So I found myself with my neighbor’s daughter, an LA belly dancer named Irene, crying on my shoulder: clearly one of those scenes that would make any farmer hope that someone had a movie camera handy to memorialize the moment. Except for the fact that Irene’s father had forbidden me to see her. And the inconvenient truth that she was crying because a vet had to put down a red-winged blackbird that had somehow become impaled on the antenna of her car. The bird had a broken wing.
“Can’t you, like, put the wing in a cast?” Irene asked, a question the vet did not consider worth answering.
“Irene,” I said placing a hand on her shoulder, “normally, a person doesn’t take a wild bird to the vet.”
“How would you know normal,” Irene asked rhetorically, mopping her eyes with the back of her hand, eyeshadow streaking her cheeks. Her visit to her father’s Fort Collins farm had been anything but normal so far: there had been a bat in her bed, a bug in her boot, a cat in her father’s truck engine, and now a bird caught on her antenna, all of which she’d told me about in gruesome detail on the way to the vet with the bird.
I’d been saying the word normally a lot that year, though it was mostly wishful thinking because my young farming career had been anything but normal. From that perspective, finding Irene alongside the road with a blackbird impaled on the antenna of her GTO was almost normal.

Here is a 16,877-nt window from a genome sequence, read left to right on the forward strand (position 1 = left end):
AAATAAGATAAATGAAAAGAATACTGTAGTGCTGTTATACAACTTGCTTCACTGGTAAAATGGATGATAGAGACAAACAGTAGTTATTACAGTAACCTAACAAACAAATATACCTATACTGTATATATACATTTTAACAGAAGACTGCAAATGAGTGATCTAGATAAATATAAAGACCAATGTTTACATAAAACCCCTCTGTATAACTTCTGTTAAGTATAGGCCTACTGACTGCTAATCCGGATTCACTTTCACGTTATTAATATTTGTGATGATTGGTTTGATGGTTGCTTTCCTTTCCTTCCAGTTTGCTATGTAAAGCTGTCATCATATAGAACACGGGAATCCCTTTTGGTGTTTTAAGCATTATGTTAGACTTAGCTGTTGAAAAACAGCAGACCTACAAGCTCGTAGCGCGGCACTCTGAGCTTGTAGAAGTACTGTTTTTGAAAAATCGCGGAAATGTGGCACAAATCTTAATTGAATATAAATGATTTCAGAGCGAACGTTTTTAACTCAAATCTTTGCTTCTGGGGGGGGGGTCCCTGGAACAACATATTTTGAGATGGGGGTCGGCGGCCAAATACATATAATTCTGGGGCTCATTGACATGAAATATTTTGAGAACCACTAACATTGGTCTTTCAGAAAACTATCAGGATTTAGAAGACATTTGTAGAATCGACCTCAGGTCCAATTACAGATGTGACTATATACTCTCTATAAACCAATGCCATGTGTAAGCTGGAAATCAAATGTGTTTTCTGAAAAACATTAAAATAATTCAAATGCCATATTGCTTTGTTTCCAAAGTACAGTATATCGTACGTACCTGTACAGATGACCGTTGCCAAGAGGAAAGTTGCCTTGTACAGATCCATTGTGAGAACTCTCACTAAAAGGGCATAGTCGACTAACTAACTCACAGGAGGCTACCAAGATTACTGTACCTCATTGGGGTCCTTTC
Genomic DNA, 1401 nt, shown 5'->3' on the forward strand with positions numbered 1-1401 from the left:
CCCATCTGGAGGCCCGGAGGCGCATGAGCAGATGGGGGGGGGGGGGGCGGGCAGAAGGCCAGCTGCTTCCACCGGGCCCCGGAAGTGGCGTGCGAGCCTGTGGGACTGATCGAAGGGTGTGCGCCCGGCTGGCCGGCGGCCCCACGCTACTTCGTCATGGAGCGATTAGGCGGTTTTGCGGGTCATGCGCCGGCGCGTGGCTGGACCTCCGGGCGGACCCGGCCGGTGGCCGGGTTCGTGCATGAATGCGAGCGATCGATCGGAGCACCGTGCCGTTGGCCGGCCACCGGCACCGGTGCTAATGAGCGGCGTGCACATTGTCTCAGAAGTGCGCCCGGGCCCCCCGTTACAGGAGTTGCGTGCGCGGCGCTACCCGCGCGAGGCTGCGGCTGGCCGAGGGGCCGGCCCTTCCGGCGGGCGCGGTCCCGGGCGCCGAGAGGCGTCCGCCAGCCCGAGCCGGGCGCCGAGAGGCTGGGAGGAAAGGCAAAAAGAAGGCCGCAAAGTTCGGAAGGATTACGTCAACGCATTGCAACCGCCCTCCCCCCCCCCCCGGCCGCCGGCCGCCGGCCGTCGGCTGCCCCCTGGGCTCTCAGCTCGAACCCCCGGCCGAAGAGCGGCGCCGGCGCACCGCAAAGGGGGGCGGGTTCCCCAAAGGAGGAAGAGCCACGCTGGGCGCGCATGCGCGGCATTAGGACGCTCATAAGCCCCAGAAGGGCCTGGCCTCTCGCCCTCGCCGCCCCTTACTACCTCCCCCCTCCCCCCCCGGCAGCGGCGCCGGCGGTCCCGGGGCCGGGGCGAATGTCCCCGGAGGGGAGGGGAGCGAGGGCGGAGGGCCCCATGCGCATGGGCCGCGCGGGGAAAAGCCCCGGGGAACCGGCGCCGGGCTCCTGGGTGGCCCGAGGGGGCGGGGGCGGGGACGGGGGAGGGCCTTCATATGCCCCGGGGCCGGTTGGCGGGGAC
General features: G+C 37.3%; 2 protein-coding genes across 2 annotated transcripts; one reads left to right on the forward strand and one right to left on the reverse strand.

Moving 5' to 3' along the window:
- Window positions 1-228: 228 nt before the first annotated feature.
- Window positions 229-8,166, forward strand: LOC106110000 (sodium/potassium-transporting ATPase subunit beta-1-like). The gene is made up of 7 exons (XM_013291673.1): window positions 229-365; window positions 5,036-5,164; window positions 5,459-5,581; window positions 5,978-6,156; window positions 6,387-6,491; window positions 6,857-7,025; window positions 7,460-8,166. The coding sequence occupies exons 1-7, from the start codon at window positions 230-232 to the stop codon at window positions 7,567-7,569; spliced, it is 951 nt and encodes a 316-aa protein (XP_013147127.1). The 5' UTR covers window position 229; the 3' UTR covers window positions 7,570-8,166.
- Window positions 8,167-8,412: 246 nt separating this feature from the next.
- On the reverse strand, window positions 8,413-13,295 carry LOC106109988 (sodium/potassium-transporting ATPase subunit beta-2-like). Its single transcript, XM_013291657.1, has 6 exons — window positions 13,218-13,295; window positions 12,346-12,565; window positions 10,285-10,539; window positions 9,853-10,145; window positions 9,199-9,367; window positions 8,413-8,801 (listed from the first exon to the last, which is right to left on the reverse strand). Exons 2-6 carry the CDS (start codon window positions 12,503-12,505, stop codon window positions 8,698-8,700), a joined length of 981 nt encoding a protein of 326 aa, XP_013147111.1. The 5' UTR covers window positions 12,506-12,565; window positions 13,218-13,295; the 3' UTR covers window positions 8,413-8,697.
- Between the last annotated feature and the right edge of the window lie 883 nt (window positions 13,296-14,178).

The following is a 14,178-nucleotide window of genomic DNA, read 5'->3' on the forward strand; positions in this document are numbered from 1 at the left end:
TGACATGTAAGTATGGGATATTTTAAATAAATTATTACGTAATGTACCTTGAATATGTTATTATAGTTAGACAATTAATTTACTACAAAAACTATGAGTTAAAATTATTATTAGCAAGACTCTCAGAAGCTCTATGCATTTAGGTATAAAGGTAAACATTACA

The vet had work to do and started toward the back of the building, bird in hand. “Sorry. Can’t do much for this bird.”
“Don’t feed it to the dogs,” Irene cried.
The vet shook his head and left. Irene watched him go through swinging doors where he was greeted by barking dogs.
“He’s going to feed the poor bird to the dogs,” Irene cried.
“No,” I said, “He won’t.” Though I had no idea what he might actually do. I did know I had to figure out what I planned to say to Irene’s father, Sam, who had forbidden me to see her. I recalled Sam telling several Farmer’s Daughter jokes that did not end well for the man involved, and, in fact, were not even jokes. They were more like short morality tales in which the man who messed with the Farmer’s Daughter ended up in a bad way, if not in a grave.
When I explained my possible doom to Irene, she wiped away her tears and gave me a kiss on the cheek. Then she took my hand, pulled me to my truck, telling me to take her to Sam’s farm, which I did. We arrived just as Sam returned to the house after setting the water. Irene lit into him like fire into dry weeds, telling him what had happened. I‘d never seen Sam so diminished. He gave me a wry smile and a wave goodbye.
I didn’t see Irene again, though driving her and the bird to a vet stood out as one of the more interesting things that happened during my first summer farming. The following summer, Sam pulled my truck out of a tight spot when I went off the ditch road, distracted by a bee in the cab. What goes around ... ❖